It’s a glorious New Year! Happy 2*3*5*67, everyone. I’m spending the new decade in Tokyo, and love it here. Now to find a few puzzle box craftsmen…
Meanwhile, Wikimedia is running its annual fundraising drive — please donate to support Wikipedia, Wikibooks, or your favorite wiki Project.
The Tower of Babel : normalizing language representation
Part of a series on difficult topics from the Wikimedia community
There are some perennial projects that take more than a single barnraising to understand and plan for. One is the issue of supporting different languages equally — the world’s largest and smallest languages are both underrepresented among the projects. While I would like to see Wikimedia become a model for the rest of the online world in this area, how a global community can provide support, bugfixes, and advice to different/new language groups is an issue for many multilingual projects. So I offer these questions to all readers – feel free to answer them for the projects you are most familiar with.
- What technical and other support do various language projects need to become awesome?
- What variations are needed for projects whose main goal is language and cultural preservation?
- What sharing of advice or practices would make starting new projects easier?
- How can established projects help new projects with outreach, communication, and planning?
Let me offer one example of how this has been difficult to grasp within Wikimedia: discussions on the early international list were generally in English. This led to a certain founder effect among participants, and in how the projects are today framed to the world, from elaborations of the vision to interface design. And this has forked discussions of what language projects need – those in the language of the project, which can happen easily and fluidly among its participants and contributors, and those meta-discussions in one or two shared languages with the potential of setting Wikimedia-wide policy or affecting all projects.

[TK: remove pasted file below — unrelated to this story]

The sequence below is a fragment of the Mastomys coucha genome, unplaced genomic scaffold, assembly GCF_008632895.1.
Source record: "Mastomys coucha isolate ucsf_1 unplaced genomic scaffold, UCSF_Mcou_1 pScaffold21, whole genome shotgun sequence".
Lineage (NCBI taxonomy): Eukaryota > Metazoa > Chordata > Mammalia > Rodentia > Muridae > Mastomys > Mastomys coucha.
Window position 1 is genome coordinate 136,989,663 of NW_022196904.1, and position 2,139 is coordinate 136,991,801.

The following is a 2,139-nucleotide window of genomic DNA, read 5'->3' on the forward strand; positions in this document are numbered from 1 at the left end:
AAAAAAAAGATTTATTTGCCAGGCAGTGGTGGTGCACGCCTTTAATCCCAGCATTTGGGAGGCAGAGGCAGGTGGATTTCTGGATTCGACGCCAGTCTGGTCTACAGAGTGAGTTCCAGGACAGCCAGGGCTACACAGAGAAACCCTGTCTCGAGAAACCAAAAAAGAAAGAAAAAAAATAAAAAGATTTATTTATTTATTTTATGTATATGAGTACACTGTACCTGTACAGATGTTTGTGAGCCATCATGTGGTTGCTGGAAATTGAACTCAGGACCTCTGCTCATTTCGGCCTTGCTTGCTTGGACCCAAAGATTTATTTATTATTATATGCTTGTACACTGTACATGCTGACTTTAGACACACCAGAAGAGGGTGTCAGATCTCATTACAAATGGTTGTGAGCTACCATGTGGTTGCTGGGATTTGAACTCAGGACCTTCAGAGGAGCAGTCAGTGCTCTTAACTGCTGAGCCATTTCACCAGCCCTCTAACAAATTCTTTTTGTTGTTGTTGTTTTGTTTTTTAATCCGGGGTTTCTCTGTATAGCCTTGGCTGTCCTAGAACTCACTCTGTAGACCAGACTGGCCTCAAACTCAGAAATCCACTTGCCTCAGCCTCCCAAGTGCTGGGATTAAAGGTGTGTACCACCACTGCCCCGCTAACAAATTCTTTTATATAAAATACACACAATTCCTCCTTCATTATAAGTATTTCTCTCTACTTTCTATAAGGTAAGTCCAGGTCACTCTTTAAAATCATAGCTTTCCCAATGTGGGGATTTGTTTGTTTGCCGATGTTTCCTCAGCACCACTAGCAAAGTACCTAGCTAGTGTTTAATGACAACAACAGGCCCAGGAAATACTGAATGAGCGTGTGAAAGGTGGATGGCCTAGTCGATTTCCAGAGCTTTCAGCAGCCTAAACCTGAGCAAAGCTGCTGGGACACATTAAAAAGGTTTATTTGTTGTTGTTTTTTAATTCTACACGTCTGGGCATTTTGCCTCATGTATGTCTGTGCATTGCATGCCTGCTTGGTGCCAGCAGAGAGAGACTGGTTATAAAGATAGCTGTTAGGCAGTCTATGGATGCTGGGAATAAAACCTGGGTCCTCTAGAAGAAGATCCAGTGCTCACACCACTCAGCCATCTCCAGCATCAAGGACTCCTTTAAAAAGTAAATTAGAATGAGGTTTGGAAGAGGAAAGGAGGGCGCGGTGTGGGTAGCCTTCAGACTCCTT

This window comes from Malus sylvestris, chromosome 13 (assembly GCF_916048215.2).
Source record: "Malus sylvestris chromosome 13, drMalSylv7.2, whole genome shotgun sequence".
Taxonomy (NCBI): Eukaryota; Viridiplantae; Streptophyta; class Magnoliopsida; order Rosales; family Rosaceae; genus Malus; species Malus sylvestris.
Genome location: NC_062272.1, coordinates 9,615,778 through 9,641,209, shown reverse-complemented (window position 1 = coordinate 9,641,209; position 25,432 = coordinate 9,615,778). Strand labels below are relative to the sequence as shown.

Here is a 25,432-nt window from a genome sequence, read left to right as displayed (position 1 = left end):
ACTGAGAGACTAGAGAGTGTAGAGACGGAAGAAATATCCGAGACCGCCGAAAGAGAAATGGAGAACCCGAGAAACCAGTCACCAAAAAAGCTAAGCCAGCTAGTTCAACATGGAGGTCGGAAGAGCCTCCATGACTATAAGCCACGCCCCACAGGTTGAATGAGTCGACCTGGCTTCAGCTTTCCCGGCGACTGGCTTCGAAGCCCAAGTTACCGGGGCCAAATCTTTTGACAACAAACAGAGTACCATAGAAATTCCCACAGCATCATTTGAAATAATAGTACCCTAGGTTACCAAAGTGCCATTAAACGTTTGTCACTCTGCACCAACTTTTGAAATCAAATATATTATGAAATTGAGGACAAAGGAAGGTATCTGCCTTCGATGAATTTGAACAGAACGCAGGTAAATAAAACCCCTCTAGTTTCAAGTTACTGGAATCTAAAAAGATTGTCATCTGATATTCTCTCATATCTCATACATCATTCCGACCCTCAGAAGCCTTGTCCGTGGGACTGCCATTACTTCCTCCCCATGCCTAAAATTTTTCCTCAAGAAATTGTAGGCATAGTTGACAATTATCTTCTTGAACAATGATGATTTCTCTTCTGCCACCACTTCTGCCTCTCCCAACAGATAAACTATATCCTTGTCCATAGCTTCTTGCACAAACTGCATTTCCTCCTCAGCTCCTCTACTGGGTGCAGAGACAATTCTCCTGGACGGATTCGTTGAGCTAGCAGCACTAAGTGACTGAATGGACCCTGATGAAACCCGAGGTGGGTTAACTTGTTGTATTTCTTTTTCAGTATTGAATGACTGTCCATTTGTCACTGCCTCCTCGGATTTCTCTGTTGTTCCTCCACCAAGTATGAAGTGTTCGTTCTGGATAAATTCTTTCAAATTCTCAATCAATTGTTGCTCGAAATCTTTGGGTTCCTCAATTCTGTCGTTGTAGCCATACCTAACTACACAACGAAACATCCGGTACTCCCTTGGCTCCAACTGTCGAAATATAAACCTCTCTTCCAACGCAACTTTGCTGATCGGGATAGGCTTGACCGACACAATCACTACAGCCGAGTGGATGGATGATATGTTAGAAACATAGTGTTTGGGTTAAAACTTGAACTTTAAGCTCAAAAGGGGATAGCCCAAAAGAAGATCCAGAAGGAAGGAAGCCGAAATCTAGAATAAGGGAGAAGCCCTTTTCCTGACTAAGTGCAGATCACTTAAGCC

What are your examples? What am I leaving out? How can the global community and the Foundation better support small and underrepresented languages? Feel free to leave links to current or historical discussions about problems and opportunities.
My Wikimedia platform
I’ve organized my thoughts about being a good Board member in my platform for the Wikimedia Board.
The most common questions I have heard since this year’s elections began are, what does the Foundation do? and what is the Board of Trustees for? I posted answers to these questions and a few more.